Throughout Eli's life and ministry, Eli would tell them that justice and mercy would come together soon. Soon they would see how. When he was being beaten, he kept saying "Justice and mercy." When Eli was being beaten, Conrad looked down at Eli, only to see himself. Through this (it happened several times), he began to see what he was talking about. "That's what he deserved. That and more. That was the justice that Eli was talking about." He kept trying to help him, but he couldn't. It was very difficult for him to understand why Eli had to be the one to suffer and die. Through this, Conrad was having flashbacks of his life. "More failures. From childhood, from adolescence, from his adult life." "Justice and mercy. Justice and Mercy." He was starting to realize at this moment that the two were being brought together. "Suddenly the realization roared into place, so powerful that it left Conrad staggering under another wave of dizziness. Was it possible? Could it be? Here? Here, at this very moment? Could it be that the two were finally being united? Justice for every one of Conrad's failures? Punishment for all he'd ever done wrong? But a punishment poured out onto someone else? Yes, Conrad should be up there. Yes, Conrad was the one who should be punished. But another person was taking that punishment for him. Justice was still being accomplished, holiness was still being preserved, but through the suffering of someone else instead of Conrad. Through the suffering of Eli. And that- that was the mercy. Justice and mercy. Two opposite truths coming together in one man, in one act of unfathomable love." When Eli died, Conrad could not look away. "This was his. What Eli was undergoing was the punishment for Conrad's own failures. Failures for which he would never have to suffer. Justice was being served. Pure, undefiled, holy justice... and with it, infinite, loving mercy. Together. At the same time. In one man."
"In the old world, the one before the accident, when he heard of Christ dying for his sins, he simply chalked it up to being part of his culture- a lathering televangelist, a dangling necklace, a peeling fresco. But what he'd seen was the slaughter of a real human being, a loving, giving person, the greatest person he'd ever met. The slaughter of love that had looked him directly in the eyes and said, 'I'm doing this for you- it's all for you.' "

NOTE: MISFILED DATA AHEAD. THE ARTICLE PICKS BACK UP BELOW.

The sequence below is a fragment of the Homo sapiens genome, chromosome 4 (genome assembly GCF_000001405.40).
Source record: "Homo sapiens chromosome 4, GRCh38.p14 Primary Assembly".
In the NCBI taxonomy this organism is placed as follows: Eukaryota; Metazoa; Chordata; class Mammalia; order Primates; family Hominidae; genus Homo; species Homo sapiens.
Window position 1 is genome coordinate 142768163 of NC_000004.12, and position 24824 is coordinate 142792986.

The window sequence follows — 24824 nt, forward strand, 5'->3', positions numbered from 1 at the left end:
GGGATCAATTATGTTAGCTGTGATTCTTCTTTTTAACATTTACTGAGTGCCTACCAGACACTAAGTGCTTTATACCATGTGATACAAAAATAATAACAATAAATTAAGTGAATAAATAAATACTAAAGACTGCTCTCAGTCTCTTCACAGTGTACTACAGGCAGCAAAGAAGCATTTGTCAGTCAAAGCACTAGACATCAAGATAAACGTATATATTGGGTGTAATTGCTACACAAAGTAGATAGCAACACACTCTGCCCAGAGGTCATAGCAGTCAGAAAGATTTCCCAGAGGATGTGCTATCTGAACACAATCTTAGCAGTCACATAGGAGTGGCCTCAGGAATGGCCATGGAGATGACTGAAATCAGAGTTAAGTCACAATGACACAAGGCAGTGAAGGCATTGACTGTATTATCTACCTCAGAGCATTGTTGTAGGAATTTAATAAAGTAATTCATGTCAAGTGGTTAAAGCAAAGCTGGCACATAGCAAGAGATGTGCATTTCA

This morning, I've been listening to my iPod on shuffle. Many of the songs have been playing have been talking about Jesus' death and what that means. Here are the lyrics to a song that I keep listening to over and over:
Blood on My Hands, by Todd Agnew
Each crack of that whip was for my mistakes
Blood is on my hands
Each stumble up that hill was my step to take
Blood is on my hands
How do I say thanks for this
In the cross, In the cross, be my glory ever
Till my ransomed soul shall find
Rest beyond the river
Each tear that flowed was by my sorrow sown
Blood is on my hands
Each drop that was spilled, my debt fulfilled
His blood is on my hands
How can I say thanks for this
Jesus keep me near the cross
There a precious fountain
Free to all, a healing stream
Flows from Calvary’s mountain
I live every day focusing on what I do wrong, how I can do better, how I let people down. The justice for my sin created through Jesus' death, brings mercy. Because of Jesus' death and resurrection, I have freedom from this. I CAN'T be perfect. That is WHY Jesus had to die. Truly, through His death and resurrection, we have life, and life abundantly. I should serve, grow, do good works, etc because of my love for Him, not because I have to in order to have a relationship with Him. He loves me. That's all I need. He could never love me more, He could never love me less. He just loves me. And that love stirs a desire in me to spend time with Him daily, serve Him, and share Him. I mess up, daily. Praise God for His forgiveness. I have freedom. Freedom. Freedom.
Justice and Mercy.